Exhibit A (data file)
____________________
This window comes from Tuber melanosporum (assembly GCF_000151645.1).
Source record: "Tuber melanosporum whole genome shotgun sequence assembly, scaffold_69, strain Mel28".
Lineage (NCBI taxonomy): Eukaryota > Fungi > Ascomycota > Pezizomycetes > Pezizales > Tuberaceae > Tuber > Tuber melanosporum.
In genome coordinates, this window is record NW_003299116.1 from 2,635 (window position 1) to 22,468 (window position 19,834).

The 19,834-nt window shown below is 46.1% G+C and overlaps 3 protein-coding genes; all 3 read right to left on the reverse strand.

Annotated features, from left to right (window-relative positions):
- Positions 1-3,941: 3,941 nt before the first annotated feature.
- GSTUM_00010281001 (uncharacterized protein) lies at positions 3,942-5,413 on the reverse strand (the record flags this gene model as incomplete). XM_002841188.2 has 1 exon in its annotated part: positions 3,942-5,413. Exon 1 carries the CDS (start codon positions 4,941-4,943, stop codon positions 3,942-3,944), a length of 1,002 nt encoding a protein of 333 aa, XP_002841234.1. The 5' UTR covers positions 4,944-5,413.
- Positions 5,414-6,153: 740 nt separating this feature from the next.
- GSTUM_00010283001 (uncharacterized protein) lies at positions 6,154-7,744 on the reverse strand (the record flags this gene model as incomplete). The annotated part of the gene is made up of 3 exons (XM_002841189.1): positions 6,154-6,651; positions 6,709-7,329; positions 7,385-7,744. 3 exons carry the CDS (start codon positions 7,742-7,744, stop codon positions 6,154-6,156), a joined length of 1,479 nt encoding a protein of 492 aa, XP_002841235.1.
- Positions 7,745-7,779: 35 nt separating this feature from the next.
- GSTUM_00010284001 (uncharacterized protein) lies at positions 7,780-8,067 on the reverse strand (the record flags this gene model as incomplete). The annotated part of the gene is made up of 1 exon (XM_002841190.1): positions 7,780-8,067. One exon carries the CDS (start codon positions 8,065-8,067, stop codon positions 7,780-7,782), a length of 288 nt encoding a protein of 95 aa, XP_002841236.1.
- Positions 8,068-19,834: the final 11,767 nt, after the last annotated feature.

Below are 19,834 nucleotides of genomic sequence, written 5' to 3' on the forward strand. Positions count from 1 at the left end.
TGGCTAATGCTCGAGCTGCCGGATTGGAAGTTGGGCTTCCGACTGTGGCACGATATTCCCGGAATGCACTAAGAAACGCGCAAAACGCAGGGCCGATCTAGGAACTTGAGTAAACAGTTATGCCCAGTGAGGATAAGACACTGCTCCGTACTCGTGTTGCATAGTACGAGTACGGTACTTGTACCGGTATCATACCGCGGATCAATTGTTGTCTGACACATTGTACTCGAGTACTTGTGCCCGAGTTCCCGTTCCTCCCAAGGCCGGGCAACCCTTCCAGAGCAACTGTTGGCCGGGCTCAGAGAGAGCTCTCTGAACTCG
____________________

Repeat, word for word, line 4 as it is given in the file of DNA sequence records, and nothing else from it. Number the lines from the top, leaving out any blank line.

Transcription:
In genome coordinates, this window is record NW_003299116.1 from 2,635 (window position 1) to 22,468 (window position 19,834).